“Land” (M) *** and a half
THIS is a “nice” movie. What’s nice about it? Its dramatic structure is simple. It’s credible. It doesn’t demand more of the filmgoer than the filmgoer might be prepared to give.
It doesn’t emblazon the screen with over-the-top, adrenalin-stimulating, look-at-me moments. And its run-time including closing credits is a comfy 89 minutes.
That’s not to say that it lacks conflict or its own kind of excitement.
So what’s it about?
Edee (producer/director Robin Wright) has bought herself a remote Wyoming bush block (it’s actually in Alberta, Canada). She wants to be alone.
The screenplay by Jesse Chatham and Erin Dignam is in no hurry to tell us why. Instead, it obliges us to wonder why a woman from an urban environment wants to escape friends and live alone well clear of 21st century comforts (but not a couple of cases of canned food).
She can’t handle an axe so can’t split the firewood she will need when bitter winter comes (nor the saw she must use to cut logs into billets before even thinking about splitting them.)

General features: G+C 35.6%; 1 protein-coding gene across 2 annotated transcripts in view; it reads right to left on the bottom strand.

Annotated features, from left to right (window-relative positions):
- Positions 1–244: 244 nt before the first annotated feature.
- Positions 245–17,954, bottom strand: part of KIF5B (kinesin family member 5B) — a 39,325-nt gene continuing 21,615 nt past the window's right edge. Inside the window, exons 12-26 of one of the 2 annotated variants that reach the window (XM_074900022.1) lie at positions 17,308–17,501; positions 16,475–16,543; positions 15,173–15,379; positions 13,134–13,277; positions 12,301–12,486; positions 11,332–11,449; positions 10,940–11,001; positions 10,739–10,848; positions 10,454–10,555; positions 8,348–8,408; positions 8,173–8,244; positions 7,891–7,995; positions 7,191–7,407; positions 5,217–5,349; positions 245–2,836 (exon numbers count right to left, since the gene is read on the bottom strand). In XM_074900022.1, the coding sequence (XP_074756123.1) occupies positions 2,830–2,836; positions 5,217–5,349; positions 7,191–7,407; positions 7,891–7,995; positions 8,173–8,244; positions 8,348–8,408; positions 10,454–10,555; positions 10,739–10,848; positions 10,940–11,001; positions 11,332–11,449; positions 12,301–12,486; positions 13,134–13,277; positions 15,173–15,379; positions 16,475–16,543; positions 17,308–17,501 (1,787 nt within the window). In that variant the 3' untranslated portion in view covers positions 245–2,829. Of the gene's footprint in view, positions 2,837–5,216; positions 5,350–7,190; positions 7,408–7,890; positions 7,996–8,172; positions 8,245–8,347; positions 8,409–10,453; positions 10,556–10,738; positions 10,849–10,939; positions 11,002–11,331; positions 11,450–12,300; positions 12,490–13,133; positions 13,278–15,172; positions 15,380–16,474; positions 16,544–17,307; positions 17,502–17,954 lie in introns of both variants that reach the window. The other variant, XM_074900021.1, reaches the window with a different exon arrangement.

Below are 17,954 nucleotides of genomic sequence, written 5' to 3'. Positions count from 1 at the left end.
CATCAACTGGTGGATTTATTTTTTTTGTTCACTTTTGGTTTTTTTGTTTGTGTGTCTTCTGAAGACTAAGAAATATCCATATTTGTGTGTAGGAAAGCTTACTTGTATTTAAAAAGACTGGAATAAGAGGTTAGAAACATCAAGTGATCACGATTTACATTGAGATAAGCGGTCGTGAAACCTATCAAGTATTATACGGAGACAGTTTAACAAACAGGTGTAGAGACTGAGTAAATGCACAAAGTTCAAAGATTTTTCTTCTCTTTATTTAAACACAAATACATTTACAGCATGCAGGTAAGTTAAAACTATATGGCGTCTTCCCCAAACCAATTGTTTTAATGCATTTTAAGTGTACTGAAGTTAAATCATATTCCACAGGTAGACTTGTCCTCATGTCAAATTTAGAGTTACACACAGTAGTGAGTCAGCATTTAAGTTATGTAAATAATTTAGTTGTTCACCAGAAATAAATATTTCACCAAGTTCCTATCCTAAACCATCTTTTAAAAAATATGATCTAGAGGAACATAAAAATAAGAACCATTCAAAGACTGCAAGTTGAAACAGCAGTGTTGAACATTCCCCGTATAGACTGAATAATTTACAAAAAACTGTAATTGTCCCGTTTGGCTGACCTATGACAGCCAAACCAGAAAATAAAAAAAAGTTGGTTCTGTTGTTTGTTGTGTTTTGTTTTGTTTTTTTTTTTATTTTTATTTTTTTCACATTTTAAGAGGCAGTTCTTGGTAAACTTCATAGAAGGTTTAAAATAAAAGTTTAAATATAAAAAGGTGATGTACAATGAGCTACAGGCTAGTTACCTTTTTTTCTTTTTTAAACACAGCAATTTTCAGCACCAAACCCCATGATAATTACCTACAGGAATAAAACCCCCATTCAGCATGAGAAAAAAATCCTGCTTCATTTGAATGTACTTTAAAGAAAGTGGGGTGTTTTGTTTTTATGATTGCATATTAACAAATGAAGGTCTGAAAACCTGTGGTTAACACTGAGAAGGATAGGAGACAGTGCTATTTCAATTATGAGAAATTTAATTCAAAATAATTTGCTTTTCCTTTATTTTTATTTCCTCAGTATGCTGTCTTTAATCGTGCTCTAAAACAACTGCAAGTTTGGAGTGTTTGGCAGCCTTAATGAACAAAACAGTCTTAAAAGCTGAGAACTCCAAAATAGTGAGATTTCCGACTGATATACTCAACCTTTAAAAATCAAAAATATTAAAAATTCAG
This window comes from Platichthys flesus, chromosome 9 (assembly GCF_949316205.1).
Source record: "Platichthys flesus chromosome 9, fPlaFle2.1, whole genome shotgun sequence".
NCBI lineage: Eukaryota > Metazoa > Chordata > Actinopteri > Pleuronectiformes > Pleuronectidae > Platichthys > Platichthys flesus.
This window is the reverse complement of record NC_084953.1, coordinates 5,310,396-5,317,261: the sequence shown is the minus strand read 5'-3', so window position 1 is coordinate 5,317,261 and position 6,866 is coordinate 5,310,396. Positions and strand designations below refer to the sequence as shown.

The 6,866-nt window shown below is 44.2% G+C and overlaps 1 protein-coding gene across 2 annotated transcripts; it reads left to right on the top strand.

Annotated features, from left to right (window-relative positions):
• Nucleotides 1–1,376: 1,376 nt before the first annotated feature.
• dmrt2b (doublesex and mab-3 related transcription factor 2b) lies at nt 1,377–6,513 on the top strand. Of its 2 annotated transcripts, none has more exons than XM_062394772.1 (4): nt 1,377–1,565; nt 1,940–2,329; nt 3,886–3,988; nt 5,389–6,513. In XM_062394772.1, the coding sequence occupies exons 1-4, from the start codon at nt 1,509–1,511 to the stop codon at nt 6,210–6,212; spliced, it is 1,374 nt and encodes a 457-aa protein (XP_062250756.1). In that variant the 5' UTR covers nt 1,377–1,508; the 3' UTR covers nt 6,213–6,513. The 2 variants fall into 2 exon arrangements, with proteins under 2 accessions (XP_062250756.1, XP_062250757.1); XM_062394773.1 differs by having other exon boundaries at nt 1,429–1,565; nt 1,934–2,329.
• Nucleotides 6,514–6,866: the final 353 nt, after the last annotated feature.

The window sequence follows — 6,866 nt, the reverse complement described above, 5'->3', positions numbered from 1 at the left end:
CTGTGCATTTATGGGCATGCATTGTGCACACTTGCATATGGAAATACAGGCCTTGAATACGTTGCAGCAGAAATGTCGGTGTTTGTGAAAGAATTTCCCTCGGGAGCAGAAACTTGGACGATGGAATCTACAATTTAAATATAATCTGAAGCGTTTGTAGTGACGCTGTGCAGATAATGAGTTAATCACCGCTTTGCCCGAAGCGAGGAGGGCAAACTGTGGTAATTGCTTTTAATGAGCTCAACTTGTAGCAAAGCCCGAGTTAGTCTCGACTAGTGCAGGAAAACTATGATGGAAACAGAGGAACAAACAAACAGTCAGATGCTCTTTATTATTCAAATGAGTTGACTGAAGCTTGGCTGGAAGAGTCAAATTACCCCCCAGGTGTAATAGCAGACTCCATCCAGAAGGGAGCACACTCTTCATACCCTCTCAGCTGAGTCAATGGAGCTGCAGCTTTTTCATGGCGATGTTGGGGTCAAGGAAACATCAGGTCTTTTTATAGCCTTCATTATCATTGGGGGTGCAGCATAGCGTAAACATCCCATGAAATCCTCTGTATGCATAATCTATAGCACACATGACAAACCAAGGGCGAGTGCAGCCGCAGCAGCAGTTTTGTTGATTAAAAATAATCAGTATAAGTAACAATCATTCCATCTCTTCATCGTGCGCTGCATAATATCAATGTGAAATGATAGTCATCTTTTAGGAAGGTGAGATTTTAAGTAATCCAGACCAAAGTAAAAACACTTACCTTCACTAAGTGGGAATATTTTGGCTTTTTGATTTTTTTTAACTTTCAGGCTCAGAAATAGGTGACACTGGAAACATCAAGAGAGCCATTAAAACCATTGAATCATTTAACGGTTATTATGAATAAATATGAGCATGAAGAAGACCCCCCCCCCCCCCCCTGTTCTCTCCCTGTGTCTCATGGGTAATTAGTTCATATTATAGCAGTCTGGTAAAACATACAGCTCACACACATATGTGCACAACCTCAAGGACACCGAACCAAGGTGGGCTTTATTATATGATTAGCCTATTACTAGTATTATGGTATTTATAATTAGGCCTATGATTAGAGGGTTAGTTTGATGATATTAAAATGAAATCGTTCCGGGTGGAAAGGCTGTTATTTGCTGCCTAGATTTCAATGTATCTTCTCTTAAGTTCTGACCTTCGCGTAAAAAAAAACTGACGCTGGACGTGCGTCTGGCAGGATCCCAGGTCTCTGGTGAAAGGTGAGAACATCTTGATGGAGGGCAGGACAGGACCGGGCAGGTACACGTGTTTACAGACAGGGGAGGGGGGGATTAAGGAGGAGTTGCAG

For long passages, “Land” observes Edee’s hermit lifestyle, building up the question, why? From time to time, flashes of memory provide fragments of explanation for the quick-eyed and eared viewer to build a picture.
Then a visitor from the outside world arrives to disturb her solitude. Miguel (Demián Bichir) has heard about this crazy woman. He’s a competent outdoors man who’s prepared to teach her survival stuff and provides a dog to keep her company while he’s away dealing with his own issues.
The tenor of the narrative seldom rises above even. Neither of them is looking for romance. But the film avoids exaggerating a strong current of friendship.
I came away from “Land” feeling well satisfied. Will you? That will depend on the expectations you take into it. When you think about it, that criterion applies to just about everything in life, doesn’t it?
At Dendy and Palace Electric